Twelve step programs have an appeal because they offer the addicted person a ready made support network and friends to share the experience with.
Positive Realism does not use group counseling because Positive Realism teaches you to rely on yourself. If you were to ask someone in a 12-Step program, "Who do you call when you feel out of control?" the 12-stepper will tell you a list of people they call. Ask that same question to someone in Positive Realism counseling and they'll reply, "I can depend on myself."
The benefits of self reliance far outweigh the 12 step approach. As a practical matter, if a 12-stepper goes out of control at 4 in the morning, he or she must get on the phone and find someone to talk to. A Positive Realism client doesn't have to call anyone. You learn how to deal with your problem any time, any place, under any circumstances, no support group needed.
Twelve-steppers function under the illusion that only the group can save them from their addiction and they must devote themselves to the group in order to overcome their addiction. Positive Realism clients are not burdened by such illusions. They know they can handle their own problems.
You get the best of both worlds with this approach. You are not thrown into the water and told "Sink or swim." You are helped every step of the way. You go at your own pace. You develop the ability to always handle your addiction on your own. And you overcome your addiction without having to go to endless meetings.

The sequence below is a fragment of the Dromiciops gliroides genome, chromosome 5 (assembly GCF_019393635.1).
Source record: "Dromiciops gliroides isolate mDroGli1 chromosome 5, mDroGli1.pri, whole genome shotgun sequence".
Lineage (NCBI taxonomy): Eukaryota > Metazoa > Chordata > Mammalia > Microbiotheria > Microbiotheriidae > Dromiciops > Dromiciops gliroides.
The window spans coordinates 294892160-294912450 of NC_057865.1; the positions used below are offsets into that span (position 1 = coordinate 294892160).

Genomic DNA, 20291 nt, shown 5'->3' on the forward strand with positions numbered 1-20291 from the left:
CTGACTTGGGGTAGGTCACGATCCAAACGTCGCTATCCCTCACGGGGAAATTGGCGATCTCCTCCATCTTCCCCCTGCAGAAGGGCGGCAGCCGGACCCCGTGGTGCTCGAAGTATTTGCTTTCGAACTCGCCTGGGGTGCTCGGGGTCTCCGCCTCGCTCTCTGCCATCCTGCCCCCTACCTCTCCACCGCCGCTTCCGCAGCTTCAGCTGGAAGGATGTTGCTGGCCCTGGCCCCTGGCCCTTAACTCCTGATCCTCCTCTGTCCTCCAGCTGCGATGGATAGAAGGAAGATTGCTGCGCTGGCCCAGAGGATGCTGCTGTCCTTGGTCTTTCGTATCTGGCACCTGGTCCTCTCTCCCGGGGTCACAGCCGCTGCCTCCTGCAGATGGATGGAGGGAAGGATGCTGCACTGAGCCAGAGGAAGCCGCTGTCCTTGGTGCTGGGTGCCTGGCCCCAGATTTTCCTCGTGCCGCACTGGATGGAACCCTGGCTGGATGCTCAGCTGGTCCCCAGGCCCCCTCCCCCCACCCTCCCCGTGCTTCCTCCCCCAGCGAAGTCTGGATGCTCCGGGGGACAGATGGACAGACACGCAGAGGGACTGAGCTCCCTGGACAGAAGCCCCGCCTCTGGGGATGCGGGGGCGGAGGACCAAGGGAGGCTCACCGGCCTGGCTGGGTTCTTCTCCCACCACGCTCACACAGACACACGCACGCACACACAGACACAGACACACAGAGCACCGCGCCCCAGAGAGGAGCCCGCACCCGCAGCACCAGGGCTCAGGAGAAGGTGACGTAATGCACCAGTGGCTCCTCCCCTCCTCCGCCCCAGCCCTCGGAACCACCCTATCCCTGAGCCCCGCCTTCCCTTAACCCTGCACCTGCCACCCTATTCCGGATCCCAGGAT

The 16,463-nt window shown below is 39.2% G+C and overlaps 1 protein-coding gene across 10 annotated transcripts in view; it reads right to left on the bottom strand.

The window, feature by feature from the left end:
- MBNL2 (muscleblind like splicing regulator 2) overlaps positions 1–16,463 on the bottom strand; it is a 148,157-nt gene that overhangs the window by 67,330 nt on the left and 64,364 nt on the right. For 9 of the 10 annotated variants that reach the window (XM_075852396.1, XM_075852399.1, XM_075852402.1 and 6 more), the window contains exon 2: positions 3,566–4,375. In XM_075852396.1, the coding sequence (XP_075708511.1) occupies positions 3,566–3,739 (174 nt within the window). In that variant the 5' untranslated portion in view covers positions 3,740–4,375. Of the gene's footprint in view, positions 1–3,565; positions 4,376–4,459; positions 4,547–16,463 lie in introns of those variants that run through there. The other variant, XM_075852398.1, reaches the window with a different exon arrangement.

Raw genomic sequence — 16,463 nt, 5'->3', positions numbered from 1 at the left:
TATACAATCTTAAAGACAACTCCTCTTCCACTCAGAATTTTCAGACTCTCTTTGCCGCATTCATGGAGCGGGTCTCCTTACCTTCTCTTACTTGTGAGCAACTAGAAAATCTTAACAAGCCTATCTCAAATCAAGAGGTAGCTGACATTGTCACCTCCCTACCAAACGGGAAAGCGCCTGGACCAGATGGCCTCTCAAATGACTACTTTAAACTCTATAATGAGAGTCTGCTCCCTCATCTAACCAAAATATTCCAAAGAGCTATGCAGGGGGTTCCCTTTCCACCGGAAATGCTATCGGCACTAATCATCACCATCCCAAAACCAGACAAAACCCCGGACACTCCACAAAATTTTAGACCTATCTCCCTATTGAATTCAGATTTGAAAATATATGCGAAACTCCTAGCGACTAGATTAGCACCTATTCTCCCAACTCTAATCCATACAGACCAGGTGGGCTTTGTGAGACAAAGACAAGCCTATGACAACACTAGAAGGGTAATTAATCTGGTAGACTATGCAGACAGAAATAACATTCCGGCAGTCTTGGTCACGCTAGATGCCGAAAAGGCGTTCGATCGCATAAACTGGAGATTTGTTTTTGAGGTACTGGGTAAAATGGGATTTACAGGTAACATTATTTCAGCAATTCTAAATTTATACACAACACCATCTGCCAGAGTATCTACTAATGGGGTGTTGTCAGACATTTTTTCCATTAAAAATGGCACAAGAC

If you want to overcome your addiction and get on with your life, Positive Realism is designed to meet your needs.
Twelve step programs, psychotherapy, and religious counseling depend on getting the client to repress feelings, as discussed in the addictive desire.
The problem is that when the client represses the addictive desire, he or she will also repress healthy desires. This is why the above mentioned approaches will encourage a client to become celibate. You can actually attend 12 step meetings and hear people brag about going without sex for years. Positive Realism considers this to be utter failure and nothing to brag about.
The goal of Positive Realism counseling is to enjoy sex. Another secret of Positive Realism's success is that it enables you to distinguish between your natural sex drive and your addictive drive - and then make a choice about which to act on.
You are able to distinguish between these drives because your desires are not repressed.
Acting on addictive desire leads to frustration, anxiety, guilt, and destroyed relationships. Acting on healthy sexual feelings is profoundly wonderful. By being able to experience both feelings and choose which to act on, you actually increase your sexual enjoyment.
It is difficult for some people addicted to sex to believe that by overcoming their sex addiction they can actually improve their sex life. Their fear is not surprising considering that celibacy and repression of desire are actively encouraged in all other approaches. But with Positive Realism's approach you don't have to repress desire; you don't have to resort to celibacy. You enjoy a happier sex life because you don't encounter the guilt and shame of acting on addictive desires. You can identify your healthy sexual desires, act on them and experience the wonderful pleasures of healthy, meaningful sex.